“I started doing it after we took a family trip to Rome,” she said. “I walked into a binder where there was marbled paper. I said, ‘That’s it. I come home and do a lot of them because I think they really add something, give it that little extra simple elegance.

Pollack travels to Chena River Marblers in Amherst, MA to work with expert marblers.

“One of the fun things is to keep trying to get better at what you’re doing,” the 66-year-old said. “Even if you’re retired.”

She is looking forward to a two-day session in July to learn “about marbling.”

“You do a few layers,” Pollack said. “So it won’t just be a sheet that I put the paper on and my drawing appears. I’ll wait for that to dry, then I’ll do another pattern on top of it so it clashes, connects, or contrasts whatever with that bottom color.

Pollack’s journals are unique. No two are the same.

For Moffett, they are a popular addition to his store.

“One of the things my customers love about them, unsurprisingly, is that no two are the same, so you know you’re truly getting a one-of-a-kind item whether it’s for you yourself or a gift for someone,” Moffett said. .

“They’re complex and unique, but still accessible,” she said. “I think a lot of what I come into contact with, in the design world in particular, are things that are either too beautiful or too simple. Having both is quite spectacular. They are elegant, but simply elegant.

Rosen echoed that.

“Things that have something really tactile about them are very, very inherently satisfying for a lot of us,” she said. “So I think that stands in stark contrast to all the screen time and scanning things.”

Guilford resident, Mix Design client and Books by Mindy fan John DellaVentura agreed.

“When Maggie is selling, especially a local product, from a local supplier, we like to be supportive,” he said.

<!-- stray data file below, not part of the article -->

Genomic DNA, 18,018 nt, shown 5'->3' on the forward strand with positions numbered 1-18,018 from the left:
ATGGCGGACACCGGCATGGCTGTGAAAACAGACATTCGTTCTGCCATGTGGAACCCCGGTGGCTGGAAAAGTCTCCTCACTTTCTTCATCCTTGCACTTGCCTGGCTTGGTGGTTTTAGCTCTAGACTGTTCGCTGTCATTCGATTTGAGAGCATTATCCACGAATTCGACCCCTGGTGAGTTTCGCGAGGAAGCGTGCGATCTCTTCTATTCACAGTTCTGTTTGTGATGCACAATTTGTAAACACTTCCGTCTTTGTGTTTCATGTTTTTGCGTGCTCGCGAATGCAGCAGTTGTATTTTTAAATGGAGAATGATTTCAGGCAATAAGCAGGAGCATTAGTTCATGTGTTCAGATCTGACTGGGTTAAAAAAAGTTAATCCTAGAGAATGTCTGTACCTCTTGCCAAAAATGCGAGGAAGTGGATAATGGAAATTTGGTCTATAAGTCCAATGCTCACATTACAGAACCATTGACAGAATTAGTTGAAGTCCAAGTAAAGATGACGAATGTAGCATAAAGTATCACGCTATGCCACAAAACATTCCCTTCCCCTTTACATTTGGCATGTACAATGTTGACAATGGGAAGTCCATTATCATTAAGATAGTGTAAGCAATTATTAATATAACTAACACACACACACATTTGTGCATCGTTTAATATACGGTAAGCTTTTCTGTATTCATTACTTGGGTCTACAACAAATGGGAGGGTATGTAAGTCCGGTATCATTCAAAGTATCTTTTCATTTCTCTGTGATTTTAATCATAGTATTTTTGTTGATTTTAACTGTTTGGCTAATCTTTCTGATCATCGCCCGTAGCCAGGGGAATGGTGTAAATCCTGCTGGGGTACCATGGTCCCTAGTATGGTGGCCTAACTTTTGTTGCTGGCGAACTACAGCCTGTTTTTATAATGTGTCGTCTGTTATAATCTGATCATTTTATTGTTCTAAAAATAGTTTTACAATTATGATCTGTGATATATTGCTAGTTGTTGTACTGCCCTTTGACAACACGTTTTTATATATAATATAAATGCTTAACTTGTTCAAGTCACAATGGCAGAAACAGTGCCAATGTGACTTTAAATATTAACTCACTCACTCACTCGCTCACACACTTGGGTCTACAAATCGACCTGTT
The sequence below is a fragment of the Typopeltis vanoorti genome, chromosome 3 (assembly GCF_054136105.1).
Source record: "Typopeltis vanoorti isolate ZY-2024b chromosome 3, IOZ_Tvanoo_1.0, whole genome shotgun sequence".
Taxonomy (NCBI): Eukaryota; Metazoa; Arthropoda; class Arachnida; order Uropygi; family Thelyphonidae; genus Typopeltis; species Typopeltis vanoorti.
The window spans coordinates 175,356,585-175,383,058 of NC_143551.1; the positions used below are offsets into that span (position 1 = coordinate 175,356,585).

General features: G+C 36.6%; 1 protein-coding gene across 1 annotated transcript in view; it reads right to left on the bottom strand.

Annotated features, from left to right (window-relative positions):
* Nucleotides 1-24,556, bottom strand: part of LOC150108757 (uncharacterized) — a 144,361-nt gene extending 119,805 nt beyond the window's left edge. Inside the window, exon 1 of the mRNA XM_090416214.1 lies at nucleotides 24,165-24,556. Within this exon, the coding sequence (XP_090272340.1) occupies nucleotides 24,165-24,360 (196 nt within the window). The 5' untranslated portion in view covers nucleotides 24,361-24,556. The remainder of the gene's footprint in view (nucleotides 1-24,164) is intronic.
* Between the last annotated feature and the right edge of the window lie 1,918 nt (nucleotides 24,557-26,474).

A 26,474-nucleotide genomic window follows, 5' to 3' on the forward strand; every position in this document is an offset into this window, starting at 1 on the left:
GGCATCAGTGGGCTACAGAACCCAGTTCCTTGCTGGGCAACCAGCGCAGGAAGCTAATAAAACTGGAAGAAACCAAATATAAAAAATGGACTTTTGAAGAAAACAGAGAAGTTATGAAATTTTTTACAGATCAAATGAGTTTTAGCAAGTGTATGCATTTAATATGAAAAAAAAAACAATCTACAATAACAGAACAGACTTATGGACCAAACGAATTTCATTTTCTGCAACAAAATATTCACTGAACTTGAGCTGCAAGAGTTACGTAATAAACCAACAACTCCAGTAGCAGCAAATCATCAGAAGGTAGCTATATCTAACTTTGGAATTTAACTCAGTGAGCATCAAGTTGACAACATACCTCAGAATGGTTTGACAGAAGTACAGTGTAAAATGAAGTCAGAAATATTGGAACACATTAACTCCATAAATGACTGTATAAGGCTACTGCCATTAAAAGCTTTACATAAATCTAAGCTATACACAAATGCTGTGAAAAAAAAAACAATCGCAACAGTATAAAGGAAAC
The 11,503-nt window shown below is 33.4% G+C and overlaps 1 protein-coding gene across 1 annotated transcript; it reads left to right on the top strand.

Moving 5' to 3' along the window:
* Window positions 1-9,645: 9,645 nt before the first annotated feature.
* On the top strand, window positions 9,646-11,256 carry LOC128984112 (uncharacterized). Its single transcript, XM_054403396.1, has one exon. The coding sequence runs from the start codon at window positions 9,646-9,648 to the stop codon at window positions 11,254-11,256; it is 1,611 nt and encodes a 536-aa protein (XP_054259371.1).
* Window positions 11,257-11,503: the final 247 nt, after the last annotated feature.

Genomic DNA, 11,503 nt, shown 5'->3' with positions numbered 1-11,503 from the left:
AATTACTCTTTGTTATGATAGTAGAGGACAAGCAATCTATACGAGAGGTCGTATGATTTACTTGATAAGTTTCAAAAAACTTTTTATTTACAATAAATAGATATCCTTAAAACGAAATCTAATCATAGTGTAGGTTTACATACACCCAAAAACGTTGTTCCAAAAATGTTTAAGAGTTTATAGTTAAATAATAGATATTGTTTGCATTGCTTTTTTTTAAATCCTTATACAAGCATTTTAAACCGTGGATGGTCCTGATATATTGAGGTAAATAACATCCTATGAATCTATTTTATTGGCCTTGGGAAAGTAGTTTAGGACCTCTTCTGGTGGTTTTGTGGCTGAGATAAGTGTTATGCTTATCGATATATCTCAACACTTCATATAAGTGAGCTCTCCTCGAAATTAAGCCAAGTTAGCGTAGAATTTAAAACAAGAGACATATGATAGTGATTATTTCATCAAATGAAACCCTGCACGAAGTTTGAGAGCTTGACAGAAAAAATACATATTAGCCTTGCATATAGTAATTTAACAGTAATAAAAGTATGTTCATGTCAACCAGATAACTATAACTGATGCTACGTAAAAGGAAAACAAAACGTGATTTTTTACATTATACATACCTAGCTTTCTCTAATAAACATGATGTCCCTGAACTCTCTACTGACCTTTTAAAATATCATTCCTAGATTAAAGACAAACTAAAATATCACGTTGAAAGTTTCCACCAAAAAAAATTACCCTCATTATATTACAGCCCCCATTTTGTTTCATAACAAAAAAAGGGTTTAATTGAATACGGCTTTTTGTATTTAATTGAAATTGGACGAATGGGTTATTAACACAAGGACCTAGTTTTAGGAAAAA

“I’m still old school,” he said. “I always like to take notes and have hard copies of different notebooks.”

DellaVentura said he uses the notebooks for “everything from work to personal ideas to brainstorming.”

He prefers the medium-sized newspaper so that he can carry it comfortably. Currently, he is working on filling three journals.

“Last, I made sketches for my garden,” he said.

Moffett added how great they are to hold.

“From the moment you buy one, you feel like it’s already broken in, but it’s still holding its shape,” she said. “It’s relaxed but beautiful.”

“It’s rare to find something that can be so incredibly useful and stay special every time you use it,” she said. “It’s something she does masterfully.”

When people hold his diary in their hands, Pollack wants them to think, “I love the color, it lifts my spirits. The paper inside, the contrast and the color, just make me smile and the design, the seams on the side, the button, give it that elegance, that sophistication.

Moffett is currently working on completing her fourth Books by Mindy diary. She refers to it as her “literary catch-all”. Just everything I need to drop off.

This includes lists, orders, quick sketches,” she said. “Always in my bag!”

Pollack said “it’s wonderful” to see people appreciate his work.

“It gives you a sense of validation, absolutely,” she said. “It’s also that feeling of ‘well, somebody appreciates something that I put together, that I created.’ It’s just a good thing.

Rosen talked about how people feel about having a unique item, like one of Pollack’s diaries.

“I think people think it’s special,” she said. “It makes everything more special, when there’s a card, when there’s a handmade book, when there’s beautiful paper.”

“All of these things contribute to a sense of specialness about everything you do with this writing,” she added. “I think it’s really appreciated by people, a lot.

“I think the book and books in general become even more precious and even more precious, even more appreciated when we spend our lives with screens,” she added. “So I think Mindy is really contributing to that goodness in the world,”

Books by Mindy Instagram booksbymindy; Mix Design Store, 29 Whitfield Street, Guilford, 203-453-0202